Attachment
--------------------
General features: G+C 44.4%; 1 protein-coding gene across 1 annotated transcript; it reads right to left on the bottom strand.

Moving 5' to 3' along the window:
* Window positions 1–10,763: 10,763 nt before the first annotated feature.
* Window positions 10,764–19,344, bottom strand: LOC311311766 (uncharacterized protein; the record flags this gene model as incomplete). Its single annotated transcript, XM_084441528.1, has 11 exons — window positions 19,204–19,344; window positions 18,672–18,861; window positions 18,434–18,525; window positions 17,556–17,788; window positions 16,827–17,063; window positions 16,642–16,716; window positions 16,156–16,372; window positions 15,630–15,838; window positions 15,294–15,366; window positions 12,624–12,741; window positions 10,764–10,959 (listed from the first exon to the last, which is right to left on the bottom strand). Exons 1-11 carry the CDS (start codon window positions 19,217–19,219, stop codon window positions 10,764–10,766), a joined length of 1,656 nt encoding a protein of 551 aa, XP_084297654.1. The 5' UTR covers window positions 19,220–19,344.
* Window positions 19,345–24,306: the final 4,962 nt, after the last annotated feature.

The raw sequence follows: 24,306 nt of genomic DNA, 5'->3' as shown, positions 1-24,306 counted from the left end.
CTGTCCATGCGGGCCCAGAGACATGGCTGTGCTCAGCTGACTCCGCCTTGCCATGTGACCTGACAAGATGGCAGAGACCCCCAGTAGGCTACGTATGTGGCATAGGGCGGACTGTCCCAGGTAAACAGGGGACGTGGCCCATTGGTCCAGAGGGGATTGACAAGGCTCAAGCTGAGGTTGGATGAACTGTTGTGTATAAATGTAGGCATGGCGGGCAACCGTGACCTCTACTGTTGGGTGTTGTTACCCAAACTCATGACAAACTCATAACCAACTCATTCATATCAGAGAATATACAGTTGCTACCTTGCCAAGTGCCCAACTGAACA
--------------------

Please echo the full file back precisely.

General features: G+C 44.4%; 1 protein-coding gene across 1 annotated transcript; it reads right to left on the bottom strand.

Moving 5' to 3' along the window:
* Window positions 1–10,763: 10,763 nt before the first annotated feature.
* Window positions 10,764–19,344, bottom strand: LOC311311766 (uncharacterized protein; the record flags this gene model as incomplete). Its single annotated transcript, XM_084441528.1, has 11 exons — window positions 19,204–19,344; window positions 18,672–18,861; window positions 18,434–18,525; window positions 17,556–17,788; window positions 16,827–17,063; window positions 16,642–16,716; window positions 16,156–16,372; window positions 15,630–15,838; window positions 15,294–15,366; window positions 12,624–12,741; window positions 10,764–10,959 (listed from the first exon to the last, which is right to left on the bottom strand). Exons 1-11 carry the CDS (start codon window positions 19,217–19,219, stop codon window positions 10,764–10,766), a joined length of 1,656 nt encoding a protein of 551 aa, XP_084297654.1. The 5' UTR covers window positions 19,220–19,344.
* Window positions 19,345–24,306: the final 4,962 nt, after the last annotated feature.

The raw sequence follows: 24,306 nt of genomic DNA, 5'->3' as shown, positions 1-24,306 counted from the left end.
CTGTCCATGCGGGCCCAGAGACATGGCTGTGCTCAGCTGACTCCGCCTTGCCATGTGACCTGACAAGATGGCAGAGACCCCCAGTAGGCTACGTATGTGGCATAGGGCGGACTGTCCCAGGTAAACAGGGGACGTGGCCCATTGGTCCAGAGGGGATTGACAAGGCTCAAGCTGAGGTTGGATGAACTGTTGTGTATAAATGTAGGCATGGCGGGCAACCGTGACCTCTACTGTTGGGTGTTGTTACCCAAACTCATGACAAACTCATAACCAACTCATTCATATCAGAGAATATACAGTTGCTACCTTGCCAAGTGCCCAACTGAACA